When you settle down to speak with former Dr Feelgood guitarist Wilko Johnson about the constituent parts of his recently curated Wilko Johnson Presents The First Time I Met The Blues: The Chess Masters collection, you must first recalibrate your definition of the word ‘enthusiastic’. To bear witness to Wilko considering the recorded legacy of Muddy Waters, John Lee Hooker, Howlin’ Wolf and Chuck Berry is an inspiring spectacle indeed.
Wilko possesses what one might call a quite extraordinarily expressive face at the best of times, but when called upon to describe Hubert Sumlin’s Smokestack Lightning licks, Otis Rush’s train whistle sibilance or Little Walter’s wordless scowl it’s quite a sight to survey.
The eyes bulge, the jaw slackens, pregnant pauses hang heavy in the air between heartfelt and awestruck ‘Wow!’s. Riffs are sung as they’re recalled, beats stomped emphatically. The head jerks spasmodically from left to right in a gesture so familiar from the stage. Wilko’s restless animation is no mere stage act though, this is the actual, skull-spinning rate at which he chooses to live his life. And, for a man whose last chess opponent was The Grim Reaper himself, he’s the most entirely alive person you’re ever likely to meet.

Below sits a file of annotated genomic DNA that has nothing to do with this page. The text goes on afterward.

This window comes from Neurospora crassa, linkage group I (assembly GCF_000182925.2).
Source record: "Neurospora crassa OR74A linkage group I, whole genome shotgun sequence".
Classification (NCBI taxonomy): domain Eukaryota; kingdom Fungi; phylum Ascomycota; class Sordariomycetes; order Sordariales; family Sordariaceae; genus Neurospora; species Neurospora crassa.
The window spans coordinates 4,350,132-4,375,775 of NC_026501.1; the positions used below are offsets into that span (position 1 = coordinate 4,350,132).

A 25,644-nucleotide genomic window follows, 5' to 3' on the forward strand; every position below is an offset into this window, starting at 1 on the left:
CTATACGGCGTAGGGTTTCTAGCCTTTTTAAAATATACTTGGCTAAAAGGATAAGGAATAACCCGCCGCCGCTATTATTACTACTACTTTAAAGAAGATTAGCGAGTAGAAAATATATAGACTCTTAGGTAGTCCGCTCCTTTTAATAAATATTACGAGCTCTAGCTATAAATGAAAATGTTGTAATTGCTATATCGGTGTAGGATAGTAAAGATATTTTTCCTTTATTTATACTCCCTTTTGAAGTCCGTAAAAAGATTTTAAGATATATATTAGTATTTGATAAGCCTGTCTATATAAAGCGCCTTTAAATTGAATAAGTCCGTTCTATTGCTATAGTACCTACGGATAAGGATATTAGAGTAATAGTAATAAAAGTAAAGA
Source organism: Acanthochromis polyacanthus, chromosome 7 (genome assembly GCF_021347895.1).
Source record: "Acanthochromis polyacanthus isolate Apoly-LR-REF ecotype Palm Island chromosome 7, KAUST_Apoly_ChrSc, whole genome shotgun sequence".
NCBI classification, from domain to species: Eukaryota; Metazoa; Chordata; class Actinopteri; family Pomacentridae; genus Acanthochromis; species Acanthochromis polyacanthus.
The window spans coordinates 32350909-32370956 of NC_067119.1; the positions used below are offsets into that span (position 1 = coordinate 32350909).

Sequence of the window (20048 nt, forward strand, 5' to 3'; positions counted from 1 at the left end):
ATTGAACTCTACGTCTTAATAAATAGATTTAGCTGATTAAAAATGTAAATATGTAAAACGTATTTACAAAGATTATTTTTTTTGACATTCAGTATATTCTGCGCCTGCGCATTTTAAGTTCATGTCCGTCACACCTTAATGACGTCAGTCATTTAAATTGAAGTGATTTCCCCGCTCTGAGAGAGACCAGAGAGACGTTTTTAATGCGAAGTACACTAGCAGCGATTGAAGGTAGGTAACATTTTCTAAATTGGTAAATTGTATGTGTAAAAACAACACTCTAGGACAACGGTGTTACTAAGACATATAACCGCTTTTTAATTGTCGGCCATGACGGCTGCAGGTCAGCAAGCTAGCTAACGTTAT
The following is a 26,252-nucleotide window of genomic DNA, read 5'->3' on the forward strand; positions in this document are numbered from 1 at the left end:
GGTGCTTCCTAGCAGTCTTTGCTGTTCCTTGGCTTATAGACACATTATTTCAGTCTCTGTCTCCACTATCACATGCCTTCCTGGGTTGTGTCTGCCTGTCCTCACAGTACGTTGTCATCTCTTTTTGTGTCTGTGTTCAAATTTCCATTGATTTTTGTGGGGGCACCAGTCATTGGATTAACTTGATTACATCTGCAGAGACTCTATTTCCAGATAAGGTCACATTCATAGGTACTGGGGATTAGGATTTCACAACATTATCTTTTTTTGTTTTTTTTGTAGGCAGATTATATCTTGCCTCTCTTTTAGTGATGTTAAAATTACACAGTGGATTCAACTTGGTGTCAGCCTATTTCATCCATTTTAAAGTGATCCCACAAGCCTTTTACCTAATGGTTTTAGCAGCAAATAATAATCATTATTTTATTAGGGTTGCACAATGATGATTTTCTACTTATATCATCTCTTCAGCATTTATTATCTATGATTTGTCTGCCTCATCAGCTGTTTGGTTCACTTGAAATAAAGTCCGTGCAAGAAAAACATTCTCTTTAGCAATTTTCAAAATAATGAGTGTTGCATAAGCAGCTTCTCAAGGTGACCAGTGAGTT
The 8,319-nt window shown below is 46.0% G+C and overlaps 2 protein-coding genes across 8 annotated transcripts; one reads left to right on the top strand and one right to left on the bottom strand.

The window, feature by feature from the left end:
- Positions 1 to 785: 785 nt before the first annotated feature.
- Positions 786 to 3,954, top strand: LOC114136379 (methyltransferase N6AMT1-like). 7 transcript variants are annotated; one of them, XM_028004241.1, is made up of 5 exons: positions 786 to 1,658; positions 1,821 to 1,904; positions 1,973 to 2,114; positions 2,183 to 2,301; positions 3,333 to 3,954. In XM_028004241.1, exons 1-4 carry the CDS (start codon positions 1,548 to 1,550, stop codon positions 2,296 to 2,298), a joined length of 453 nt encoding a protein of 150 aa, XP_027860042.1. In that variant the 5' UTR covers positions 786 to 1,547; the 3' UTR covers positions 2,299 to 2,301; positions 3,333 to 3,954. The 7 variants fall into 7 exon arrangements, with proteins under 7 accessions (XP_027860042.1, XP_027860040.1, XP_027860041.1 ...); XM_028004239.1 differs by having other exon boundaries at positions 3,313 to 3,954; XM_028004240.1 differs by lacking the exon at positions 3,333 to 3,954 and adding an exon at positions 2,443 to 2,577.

So what is the secret of Chess Records’ immense success and continuing influence? “I’ve absolutely no idea,” admits our pallid expert with a delighted, eyebrows-aloft beam, “But I was asked to compile this selection, and what an easy job! With Chess you just dip your hand in the bucket and come up with gold.”
Wilko first encountered the delights of Chess R&B in 1964: “I really started finding out about rhythm’n’blues because of The Rolling Stones. I was mad for the Stones and wanted to know where they were deriving this music from. Their first album was nearly all covers and a great many of those covers were by artists associated with Chess, Muddy Waters and people like that. So then you’d start finding and checking out these artists for yourself, and their music was a revelation. It was so powerful you didn’t know how they were doing it. I remember back then that if you saw a disc with a Chess label, it made you excited just to look at it, because you knew there was something great on that disc.”